“When I did my away rotation in Lafayette, this program reminded me of Charity Hospital,” says Kudji Sylvester. “Everyone wanted to teach! Everyone wanted to make me better! I had learned so much within my six weeks!! It was everything I had wanted in a residency program.”

Both soon-to-be doctors Kudji anxiously awaited Match Day last March, different this year due to the COVID-19 pandemic. There were no ceremonies. The news came by email.
“I was at home when I found out I matched,” recalls Kudji. “I woke up very early that morning because I was extremely anxious to receive the Match email. The email was supposed to come at 11am, but my mom received her email a few minutes earlier. So, she called me at around 10:58 to tell me she matched. We both screamed and cried and then two minutes later I found out that I matched, and we celebrated yet again.”
Jasmine Kudji Match post
During the time between completion of her medical education requirements and the start of residency, Kudji Sylvester went back to her roots. She worked as a Nurse Practitioner in the rural areas of Rogersville, Alabama. “I have been on the front lines treating COVID patients.”
Jasmine Kudji's painting on display
Kudji was able to pick up a paint brush again, which reinforced her choice of a specialty. A talented artist, surgery combines many of Kudji’ s interests.

“Surgery embodies everything that I enjoy as an artist, an athlete, and a lifetime learner. I love the fast pace,” she explains. “I love the fact that I can so directly improve someone’s quality of life using my two hands. I love the physicality and mental rigor of the field. As an artist, I love the idea of reconstructing the body and manipulating tissues to recreate and improve its natural form and function. I love that surgery gives me a space to seek perfection, symmetry, and balance. I love the variety that exists within the field of general surgery and the fact that by the end of my residency I would have learned to operate on every inch of the human body.”

They are excited for what comes next.

“I am most looking forward to my first day as a resident.,” says Kudji. “I am anxious to learn more and to identify and fix my deficiencies. I have waited my entire life for July 1st, 2020, and I can’t wait to walk into the hospital that day and face all of the obstacles that are sure to come.”

Kudji Sylvester is most looking forward to “learning how to medically manage and treat patients from the perspective of a physician. I really want to be a master of my craft.”

They both plan to practice in Louisiana after residency.

Says Kudji, "I also have a strong desire to teach. I would love to one day become a faculty member at LSU as well as help encourage other young African American women to pursue careers in surgery.
Dr. Jasmine Kudji in her long white coat

“Diversity in medicine is extremely important not only for students who are pursuing careers in medicine, but also for our patients," she continues. "Only 2% of physicians in the United States are African American women and even fewer are surgeons. As a result, as a patient as well as a student it is very difficult to find a face within a hospital that looks like yours. As a student, this makes it difficult to find mentors and sometimes it also makes it difficult to feel as though you belong. As a patient, this lack of diversity can create serious issues that affect quality of care as well as decreased levels of understanding and trust within the patient-physician relationship.”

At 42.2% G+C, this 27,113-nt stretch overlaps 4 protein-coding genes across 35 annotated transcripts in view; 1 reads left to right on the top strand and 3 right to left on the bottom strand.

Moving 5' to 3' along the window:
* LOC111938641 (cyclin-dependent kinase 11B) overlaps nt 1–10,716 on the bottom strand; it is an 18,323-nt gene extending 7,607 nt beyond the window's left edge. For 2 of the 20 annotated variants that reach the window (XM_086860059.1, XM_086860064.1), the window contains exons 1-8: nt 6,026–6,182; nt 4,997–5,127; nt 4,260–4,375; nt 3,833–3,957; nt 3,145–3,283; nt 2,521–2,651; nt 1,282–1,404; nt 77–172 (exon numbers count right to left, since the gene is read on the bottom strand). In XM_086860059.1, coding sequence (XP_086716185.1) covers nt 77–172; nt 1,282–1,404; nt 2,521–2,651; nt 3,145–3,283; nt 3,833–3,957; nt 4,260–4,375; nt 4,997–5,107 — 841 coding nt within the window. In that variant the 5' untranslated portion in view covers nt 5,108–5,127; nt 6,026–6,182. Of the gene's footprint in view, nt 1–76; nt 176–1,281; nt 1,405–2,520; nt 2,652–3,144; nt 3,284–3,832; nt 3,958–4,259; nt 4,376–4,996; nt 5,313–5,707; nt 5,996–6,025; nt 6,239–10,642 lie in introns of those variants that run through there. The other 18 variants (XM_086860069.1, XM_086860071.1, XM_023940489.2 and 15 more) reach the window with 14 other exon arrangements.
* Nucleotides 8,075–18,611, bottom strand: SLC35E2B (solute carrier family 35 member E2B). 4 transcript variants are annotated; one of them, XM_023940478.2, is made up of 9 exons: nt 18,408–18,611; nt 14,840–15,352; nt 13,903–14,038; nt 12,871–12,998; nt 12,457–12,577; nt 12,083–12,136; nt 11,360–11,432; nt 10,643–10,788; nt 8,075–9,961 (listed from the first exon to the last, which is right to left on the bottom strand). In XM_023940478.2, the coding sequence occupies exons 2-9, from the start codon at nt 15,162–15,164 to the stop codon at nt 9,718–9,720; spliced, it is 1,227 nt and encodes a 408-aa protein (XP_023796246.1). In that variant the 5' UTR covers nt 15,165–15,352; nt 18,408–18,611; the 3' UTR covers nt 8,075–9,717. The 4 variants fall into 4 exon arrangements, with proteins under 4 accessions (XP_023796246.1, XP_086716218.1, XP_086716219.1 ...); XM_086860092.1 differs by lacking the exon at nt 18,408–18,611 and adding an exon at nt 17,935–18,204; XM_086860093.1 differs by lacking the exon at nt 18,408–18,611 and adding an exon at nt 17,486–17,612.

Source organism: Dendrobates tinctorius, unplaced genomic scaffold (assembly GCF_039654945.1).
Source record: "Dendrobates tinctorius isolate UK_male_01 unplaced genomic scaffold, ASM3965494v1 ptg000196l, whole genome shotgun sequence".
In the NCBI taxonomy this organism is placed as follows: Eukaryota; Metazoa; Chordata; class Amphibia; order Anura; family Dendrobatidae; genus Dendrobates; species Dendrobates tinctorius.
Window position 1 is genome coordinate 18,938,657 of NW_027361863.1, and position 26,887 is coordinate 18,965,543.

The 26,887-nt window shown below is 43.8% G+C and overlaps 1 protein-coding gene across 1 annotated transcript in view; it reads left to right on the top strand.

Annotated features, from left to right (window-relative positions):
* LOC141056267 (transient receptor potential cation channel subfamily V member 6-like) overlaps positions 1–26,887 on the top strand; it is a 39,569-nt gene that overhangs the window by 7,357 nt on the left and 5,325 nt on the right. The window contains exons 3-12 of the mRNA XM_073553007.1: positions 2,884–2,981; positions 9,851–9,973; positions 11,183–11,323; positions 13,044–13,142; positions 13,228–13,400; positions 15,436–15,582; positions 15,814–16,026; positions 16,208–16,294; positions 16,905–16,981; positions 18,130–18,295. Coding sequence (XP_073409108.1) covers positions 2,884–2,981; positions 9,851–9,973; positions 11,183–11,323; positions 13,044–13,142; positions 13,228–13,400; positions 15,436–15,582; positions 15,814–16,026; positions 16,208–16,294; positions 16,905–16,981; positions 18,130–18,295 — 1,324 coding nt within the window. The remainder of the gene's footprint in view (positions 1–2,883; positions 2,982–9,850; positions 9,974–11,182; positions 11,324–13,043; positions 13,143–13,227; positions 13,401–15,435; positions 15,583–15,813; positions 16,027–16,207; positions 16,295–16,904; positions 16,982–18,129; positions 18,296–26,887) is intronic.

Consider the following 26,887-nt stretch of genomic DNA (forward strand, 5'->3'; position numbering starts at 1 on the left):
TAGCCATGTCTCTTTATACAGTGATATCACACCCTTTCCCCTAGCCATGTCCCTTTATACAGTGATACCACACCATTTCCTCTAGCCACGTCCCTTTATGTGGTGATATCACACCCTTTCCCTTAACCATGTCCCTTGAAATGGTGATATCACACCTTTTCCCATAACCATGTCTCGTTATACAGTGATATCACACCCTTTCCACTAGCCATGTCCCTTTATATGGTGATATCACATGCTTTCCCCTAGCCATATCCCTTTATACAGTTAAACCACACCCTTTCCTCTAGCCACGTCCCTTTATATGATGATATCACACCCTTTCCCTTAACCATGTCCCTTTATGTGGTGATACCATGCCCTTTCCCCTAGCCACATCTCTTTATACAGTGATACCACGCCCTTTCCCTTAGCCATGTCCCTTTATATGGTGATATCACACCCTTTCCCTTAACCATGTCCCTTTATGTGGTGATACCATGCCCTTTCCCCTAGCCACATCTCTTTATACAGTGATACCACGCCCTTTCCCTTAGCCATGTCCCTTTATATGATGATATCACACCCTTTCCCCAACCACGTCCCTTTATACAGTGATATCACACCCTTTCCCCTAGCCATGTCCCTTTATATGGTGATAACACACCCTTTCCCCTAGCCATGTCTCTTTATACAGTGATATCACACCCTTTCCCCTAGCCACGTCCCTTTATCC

Kudji Sylvester agrees. To her, being a physician is “an opportunity to make an impact in someone else’s life and be an agent of change and improvement of the health care disparities.”

Her words of advice for young people – “Not to give up their dreams. No matter what life brings, never give up!”

Her example has stirred people all over the world.
“It has been such an honor to have impacted and inspired so many people from all over the world from Ghana, to Ukraine to Spain to Aruba!!” Kudji Sylvester exclaims. “We have been reached out to by several celebrities, and the AAFP, AMA, several nationally syndicated programs. It has been very humbling.”

“We could have never dreamt that people would be so inspired by our story, and that people from all around the world would reach out to use to celebrate with us and congratulate us,” adds Kudji. “It’s been such an incredible experience being featured on so many media outlets -- BBC, Today Show, Fox News, NBC News, Access Hollywood, NPR, and even Morning shows in Africa. We’ve also been congratulated by the Ghanaian Embassy, and we received personal congratulations from the Ghanaian Ambassador.”

Dr. Cynthia Kudji Sylvester AAFP story
Kudji Sylvester’s thanks are heartfelt. “We are eternally grateful to all for the outpouring, and truly it has taken a village for us to come this far.”

We can’t wait to see what this dynamic duo will achieve next!

Dr. Cynthia Kudji Syvlester and Dr. Jasmine Kudji